Thursday, 27 August 2009

Oxford and Crime






It’s intriguing that such an apparently civilised place as Oxford should have formed the backdrop to so many murder stories, on the page, and on the screen. I’ve much enjoyed working on a new essay about the city’s murderous heritage. Of course, Colin Dexter is the leading writer of Oxford crime, but there have been many others.

The reason for Oxford’s long-term popularity as a setting for crime fiction s is surely not so much the inherently criminal tendencies of the local population as the enthusiasm of alumni of the University, and others associated with it, and with the city, for writing detective stories. For instance, more than thirty old members of Balliol College alone have published crime fiction.

J.C. Masterman, who later became a notable war-time spymaster, and then Provost of Worcester College, is credited with inaugurating the Oxford whodunit set in academe, in 1933, with An Oxford Tragedy. Soon, there was a flurry of books to delight dons and many others. Michael Innes, who again would become a don, introduced his series policeman John Appleby in Death at the President’s Lodging, set in a fictional university strongly reminiscent of Oxford, and Operation Pax sets key scenes in the Bodleian. Innes’ principal disciple was Edmund Crispin (the pen-name adopted by Bruce Montgomery, whose first detective novel was written while he was still an undergraduate.)

Surely the most famous crime novel set in Oxford appeared just four years after An Oxford Tragedy. Dorothy L. Sayers’ Gaudy Night,, in which Somerville College (where Sayers read English) is fictionalised as Shrewsbury College, which she locates in Jowett Walk, on Balliol's cricket ground. Ian Morson’s historical Falconer series is set in medieval Oxford, while Veronica Stallwood has written eleven books to date featuring historical novelist Kate Ivory. The late Michael Dibdin wrote a witty stand-alone set in the city, Dirty Tricks – and fascination with the city is not confined to English authors. And even a novelist from Argentina, Guillermo Martinez, got in on the act. He wrote The Oxford Murders, the film of which I covered in a blog post a while back.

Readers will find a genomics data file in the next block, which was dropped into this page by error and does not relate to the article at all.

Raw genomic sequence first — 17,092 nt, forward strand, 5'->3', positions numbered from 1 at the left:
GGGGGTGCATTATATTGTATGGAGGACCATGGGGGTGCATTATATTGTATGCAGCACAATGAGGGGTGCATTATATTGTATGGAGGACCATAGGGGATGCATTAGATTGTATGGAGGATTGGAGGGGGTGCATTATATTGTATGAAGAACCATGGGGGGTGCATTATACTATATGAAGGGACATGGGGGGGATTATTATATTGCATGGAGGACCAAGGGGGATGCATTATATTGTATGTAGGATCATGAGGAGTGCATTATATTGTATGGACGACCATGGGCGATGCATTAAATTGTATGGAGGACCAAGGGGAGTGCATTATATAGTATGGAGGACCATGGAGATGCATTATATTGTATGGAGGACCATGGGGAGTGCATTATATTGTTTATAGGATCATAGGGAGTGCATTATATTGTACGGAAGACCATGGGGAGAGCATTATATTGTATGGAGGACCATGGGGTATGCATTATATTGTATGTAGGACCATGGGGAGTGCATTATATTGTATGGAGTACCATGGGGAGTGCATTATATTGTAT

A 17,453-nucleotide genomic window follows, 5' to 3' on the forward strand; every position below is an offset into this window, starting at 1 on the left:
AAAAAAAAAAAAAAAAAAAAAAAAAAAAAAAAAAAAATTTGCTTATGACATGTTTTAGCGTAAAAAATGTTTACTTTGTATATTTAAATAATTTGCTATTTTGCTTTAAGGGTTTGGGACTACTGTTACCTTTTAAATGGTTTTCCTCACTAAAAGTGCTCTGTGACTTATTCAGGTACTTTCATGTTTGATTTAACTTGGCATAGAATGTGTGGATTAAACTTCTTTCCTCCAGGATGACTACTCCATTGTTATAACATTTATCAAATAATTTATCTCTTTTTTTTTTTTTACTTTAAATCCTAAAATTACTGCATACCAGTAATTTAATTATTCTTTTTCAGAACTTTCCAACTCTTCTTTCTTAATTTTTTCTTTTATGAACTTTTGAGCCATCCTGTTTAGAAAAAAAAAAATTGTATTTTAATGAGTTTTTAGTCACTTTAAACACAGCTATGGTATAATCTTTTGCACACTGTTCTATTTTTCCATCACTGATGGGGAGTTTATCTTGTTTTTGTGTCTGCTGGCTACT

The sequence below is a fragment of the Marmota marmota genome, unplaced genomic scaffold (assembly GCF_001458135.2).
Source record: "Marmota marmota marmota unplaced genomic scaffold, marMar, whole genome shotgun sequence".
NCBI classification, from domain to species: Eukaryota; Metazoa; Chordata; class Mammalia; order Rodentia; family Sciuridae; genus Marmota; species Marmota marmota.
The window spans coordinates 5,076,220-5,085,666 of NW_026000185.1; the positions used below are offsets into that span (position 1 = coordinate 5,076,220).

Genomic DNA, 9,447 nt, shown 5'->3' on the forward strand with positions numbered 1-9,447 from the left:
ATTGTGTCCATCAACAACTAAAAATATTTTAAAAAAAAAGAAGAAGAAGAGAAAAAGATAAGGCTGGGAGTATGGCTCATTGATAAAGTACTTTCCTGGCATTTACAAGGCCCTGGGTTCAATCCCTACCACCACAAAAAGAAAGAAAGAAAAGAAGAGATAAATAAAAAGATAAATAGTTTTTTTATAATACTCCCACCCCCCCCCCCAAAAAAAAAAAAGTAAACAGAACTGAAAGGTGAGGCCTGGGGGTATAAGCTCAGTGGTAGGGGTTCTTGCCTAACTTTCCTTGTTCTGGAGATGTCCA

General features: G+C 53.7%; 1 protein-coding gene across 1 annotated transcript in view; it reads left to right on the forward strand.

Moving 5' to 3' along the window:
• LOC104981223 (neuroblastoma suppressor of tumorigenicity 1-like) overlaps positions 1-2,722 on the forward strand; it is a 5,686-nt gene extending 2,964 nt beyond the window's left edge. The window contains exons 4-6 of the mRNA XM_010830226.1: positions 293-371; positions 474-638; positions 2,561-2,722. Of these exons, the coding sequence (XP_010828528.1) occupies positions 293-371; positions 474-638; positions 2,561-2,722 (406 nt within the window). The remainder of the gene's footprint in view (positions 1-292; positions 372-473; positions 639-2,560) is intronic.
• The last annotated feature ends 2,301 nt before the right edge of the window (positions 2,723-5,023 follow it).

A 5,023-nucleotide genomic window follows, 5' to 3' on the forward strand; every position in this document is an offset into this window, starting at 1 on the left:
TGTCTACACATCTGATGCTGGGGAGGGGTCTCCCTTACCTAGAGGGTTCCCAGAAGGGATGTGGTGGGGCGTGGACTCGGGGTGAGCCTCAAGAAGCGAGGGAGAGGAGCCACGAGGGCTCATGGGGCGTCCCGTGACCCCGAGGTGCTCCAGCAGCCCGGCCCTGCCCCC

14 comments:

Elizabeth Spann Craig said...

I'd realized Oxford was a popular setting, but had no idea to what extent! Thanks for sharing.

There was a repeat here in the States on Sunday night of an Inspector Lewis case (the housewife who is found hanging.) It seemed to be filmed in Oxford instead of in a studio. I wonder how the town feels about so much camera intrusion

Elizabeth
Mystery Writing is Murder

harriet said...

I am just about to move back to Oxford, where I lived for some time before I came up north about 19 years ago. I've read some but not all the novels you mention - must look out for the others!

Philip said...

"J.C. Masterman...is credited with inaugurating the Oxford whodunit set in academe, in 1933, with An Oxford Tragedy." Who so credited Masterman? I think Adam Broome, author of The Oxford Murders, published four years earlier, deserves this credit. He disturbed the slumber of the dreaming spires rather more than Masterman did. The latter conjured only one dead don. Broome had the Regius Professor of Latin killed in Wellington Square, the Reader in French bumped off the in Turl, and a philosophy tutor knocked off his perch in Port Meadow. Lovely stuff, in more ways than one.

GeraniumCat said...

I hadn't come across the Dibdin book, I must find that. I'm reading the Veronica Stallwood series as it turns up in the library - not fast enough for my liking. At least one of the Hazel Holt books is set in Oxford too - in The Cruellest Month the muder takes place in the Bodleian.

Martin Edwards said...

Elizabeth, tv cameras have long been a feature of the Oxford scene (when I was a student years back, my college was the scene of an adaptation of a Graham Greene short story, for instance), so I think the locals take them for granted!

Martin Edwards said...

Harriet, lucky you moving back to Oxford! Maybe we will bump into each other one of these days.

Martin Edwards said...